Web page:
Ramesh Ponnuru, NYT: “Cutting corporate tax rates may or may not be a good idea, but we don’t need to make it a priority to preserve our competitiveness.”

    So “not top priority” now means “capulation”? And over an hourlong discussion of Obama’s legacy, that’s your thought worth sharing?

    National Review’s tax “priority” is tax credits, something which Hillary Clinton supported as well, and which you don’t need a Republican president to get passed.  And the Ponnuru quote says the corporate tax rate doesn’t matter, not that it’s not a priority.

     

    • #10
  11. Lazy_Millennial Inactive
    Lazy_Millennial
    @LazyMillennial

    BD1 (View Comment):

    Ramesh Ponnuru, NYT: “Cutting corporate tax rates may or may not be a good idea, but we don’t need to make it a priority to preserve our competitiveness.”

    So “not top priority” now means “capulation”? And over an hourlong discussion of Obama’s legacy, that’s your thought worth sharing?

    National Review’s tax “priority” is tax credits, something which Hillary Clinton supported as well, and which you don’t need a Republican president to get passed. And the Ponnuru quote says the corporate tax rate doesn’t matter, not that it’s not a priority.

    I read National Review regularly and haven’t seen them take any editorial stance on tax credits that Clinton would have supported. A preliminary google result shows the Ponnuru quote to be from 2007. I’d hazard a guess his views have evolved since then, as economic conditions certainly have.

    • #11
  12. BD1 Member
    BD1
    @

    Also, here is National Review executive editor Reihan Salaam writing in the NYT with Ross Douthat, July 15, 2016:

    “So Republicans trying to demonstrate that they have learned something from the Trump trauma  should consider a new tax pledge.  The party will still back tax cuts for the middle class and revenue-neutral tax reforms.  But there should be no new income tax cuts for households earning $250,000 or more.”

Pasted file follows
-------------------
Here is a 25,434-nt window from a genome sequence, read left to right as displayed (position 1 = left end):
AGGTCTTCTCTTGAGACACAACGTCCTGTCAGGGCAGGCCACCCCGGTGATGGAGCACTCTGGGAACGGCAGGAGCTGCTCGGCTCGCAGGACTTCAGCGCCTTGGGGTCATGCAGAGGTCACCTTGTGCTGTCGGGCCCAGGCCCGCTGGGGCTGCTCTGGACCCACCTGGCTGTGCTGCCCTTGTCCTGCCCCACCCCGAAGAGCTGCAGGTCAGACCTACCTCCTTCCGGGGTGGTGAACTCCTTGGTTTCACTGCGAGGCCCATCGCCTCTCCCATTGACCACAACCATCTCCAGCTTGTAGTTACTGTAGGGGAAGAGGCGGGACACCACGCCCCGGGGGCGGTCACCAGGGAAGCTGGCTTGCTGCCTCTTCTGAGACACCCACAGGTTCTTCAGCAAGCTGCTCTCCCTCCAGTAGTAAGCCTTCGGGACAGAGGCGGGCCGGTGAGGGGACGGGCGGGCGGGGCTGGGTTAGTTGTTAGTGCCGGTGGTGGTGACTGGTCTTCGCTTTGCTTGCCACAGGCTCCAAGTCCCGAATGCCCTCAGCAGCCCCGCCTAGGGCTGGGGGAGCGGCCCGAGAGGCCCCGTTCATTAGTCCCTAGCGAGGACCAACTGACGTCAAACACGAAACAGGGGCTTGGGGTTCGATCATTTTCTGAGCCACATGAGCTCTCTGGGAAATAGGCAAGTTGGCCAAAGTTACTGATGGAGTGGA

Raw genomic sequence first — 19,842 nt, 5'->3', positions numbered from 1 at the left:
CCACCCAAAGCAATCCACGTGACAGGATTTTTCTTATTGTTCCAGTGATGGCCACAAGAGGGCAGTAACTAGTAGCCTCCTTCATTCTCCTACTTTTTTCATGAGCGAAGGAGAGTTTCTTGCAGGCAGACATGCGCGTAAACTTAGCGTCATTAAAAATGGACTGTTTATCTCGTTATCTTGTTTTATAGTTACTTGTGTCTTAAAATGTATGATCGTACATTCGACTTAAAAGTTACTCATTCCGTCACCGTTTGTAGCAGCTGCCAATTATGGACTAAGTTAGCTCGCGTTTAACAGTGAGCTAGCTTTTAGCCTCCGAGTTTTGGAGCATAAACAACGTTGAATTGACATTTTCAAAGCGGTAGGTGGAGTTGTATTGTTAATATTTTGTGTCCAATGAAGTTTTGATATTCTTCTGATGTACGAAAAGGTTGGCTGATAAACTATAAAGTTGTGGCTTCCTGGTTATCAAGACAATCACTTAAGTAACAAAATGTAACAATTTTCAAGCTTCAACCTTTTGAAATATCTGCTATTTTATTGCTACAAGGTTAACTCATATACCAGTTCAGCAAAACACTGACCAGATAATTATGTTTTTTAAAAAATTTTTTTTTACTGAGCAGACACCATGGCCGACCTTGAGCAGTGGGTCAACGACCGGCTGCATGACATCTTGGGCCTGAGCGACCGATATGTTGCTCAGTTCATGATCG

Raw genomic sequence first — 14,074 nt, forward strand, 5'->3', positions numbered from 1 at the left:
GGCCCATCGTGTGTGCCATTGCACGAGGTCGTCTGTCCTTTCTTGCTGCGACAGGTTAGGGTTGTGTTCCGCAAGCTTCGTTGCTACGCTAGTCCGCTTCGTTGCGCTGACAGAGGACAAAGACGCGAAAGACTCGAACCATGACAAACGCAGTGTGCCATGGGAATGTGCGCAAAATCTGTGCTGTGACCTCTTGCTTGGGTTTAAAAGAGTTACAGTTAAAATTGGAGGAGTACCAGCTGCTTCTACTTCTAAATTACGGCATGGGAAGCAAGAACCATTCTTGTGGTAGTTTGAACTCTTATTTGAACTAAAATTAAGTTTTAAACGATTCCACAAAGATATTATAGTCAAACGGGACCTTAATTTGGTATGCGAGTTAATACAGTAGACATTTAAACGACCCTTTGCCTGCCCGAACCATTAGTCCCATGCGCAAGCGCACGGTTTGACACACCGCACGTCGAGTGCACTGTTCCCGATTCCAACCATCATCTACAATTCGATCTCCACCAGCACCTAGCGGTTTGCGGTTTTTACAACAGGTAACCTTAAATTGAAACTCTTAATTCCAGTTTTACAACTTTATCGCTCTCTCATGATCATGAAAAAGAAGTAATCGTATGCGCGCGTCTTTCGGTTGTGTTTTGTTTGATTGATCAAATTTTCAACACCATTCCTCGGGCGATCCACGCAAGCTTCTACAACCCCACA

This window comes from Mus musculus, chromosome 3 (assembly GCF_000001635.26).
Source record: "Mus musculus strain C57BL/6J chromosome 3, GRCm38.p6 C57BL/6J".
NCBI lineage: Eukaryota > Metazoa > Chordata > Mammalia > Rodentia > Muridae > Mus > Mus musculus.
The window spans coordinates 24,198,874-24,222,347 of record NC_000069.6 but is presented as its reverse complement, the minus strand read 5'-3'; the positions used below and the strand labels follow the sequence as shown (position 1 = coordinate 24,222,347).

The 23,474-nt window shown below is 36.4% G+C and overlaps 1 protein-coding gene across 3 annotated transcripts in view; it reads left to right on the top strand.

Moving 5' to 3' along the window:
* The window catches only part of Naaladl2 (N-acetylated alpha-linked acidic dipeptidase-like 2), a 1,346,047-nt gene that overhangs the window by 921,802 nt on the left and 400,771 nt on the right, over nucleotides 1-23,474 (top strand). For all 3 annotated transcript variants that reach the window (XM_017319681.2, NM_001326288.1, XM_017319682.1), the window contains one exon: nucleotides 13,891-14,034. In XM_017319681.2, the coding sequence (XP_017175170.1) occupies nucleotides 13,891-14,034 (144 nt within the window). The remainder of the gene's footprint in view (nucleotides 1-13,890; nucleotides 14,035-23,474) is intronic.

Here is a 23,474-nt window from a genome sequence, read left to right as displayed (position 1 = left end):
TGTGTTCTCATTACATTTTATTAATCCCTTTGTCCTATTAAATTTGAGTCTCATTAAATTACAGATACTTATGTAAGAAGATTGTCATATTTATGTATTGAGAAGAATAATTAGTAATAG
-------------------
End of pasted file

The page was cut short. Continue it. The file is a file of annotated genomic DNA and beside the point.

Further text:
Turn that picture of Ronald Reagan to the wall.  Bill Clinton is the new face of the Republican Party.

    • #12
  13. Skarv Inactive
    Skarv
    @Skarv

    Kim K. (View Comment):
    Jonah for an entire hour – fantastic!

    I agree 100%. Great week. Glop and Jonah solo at 5th estate. I love it.

    • #13
  14. DJ EJ Member
    DJ EJ
    @DJEJ

    @jonahgoldberg Great discussion – re: your point that while Obama saw himself as being entirely practical and logical while only his enemies were ideological, it was the fact that he was so ideological on foreign policy that made him completely unable to adapt to the changing facts on the ground:

    – correspond with the mullahs as president elect and make a deal with them despite their violent crackdown of the green movement, despite the intelligence gathered from the bin Laden raid showing the Iranians’ ongoing material support for al Qaeda, despite their atrocities in Iraq and Syria, etc.

    – unable to react to the Assad regime crossing his red line and using chemical weapons, because, why would they? It’s not logical or practical according to him. Why wouldn’t Assad let him be clear and do what Obama tells him to do. Additionally, how can America act as a force for good and punish Assad when we’re the problem to begin with.

    @jay-caruso (can’t figure out Neil’s @)  – Tom Hardy has already played a British secret agent. He was Ricki Tarr in the 2011 version of “Tinker Tailor Soldier Spy”.

    • #14
  15. Matt Y. Inactive
    Matt Y.
    @MattY

    Great discussion.

    One thing I think deserves to be mentioned approvingly under foreign policy: killing Osama bin Laden. I don’t think that came up in the podcast; if it did, I missed it. If we’re talking about his “achievements” (the word came up early in the discussion, more in the context of domestic “achievements”, but not really later in the foreign policy segment), I’d include killing bin Laden as a positive achievement – maybe his best one. I’d like to separate “achievement” from “legacy” a little bit, though. It was kind of a one-off achievement. I agree entirely with the discussion about his legacy.

    • #15
  16. FredGoodhue Coolidge
    FredGoodhue
    @FredGoodhue

    I’m OK with the US military killing US citizens who are making war on the US.  Otherwise slavery would not have been abolished.  My great-great-grandfather was one of the US citizens who was killed by the US military back then.  He made his choice and suffered the consequences.

    The US military goes to great effort to minimize civilian casualties, but it happens.

    • #16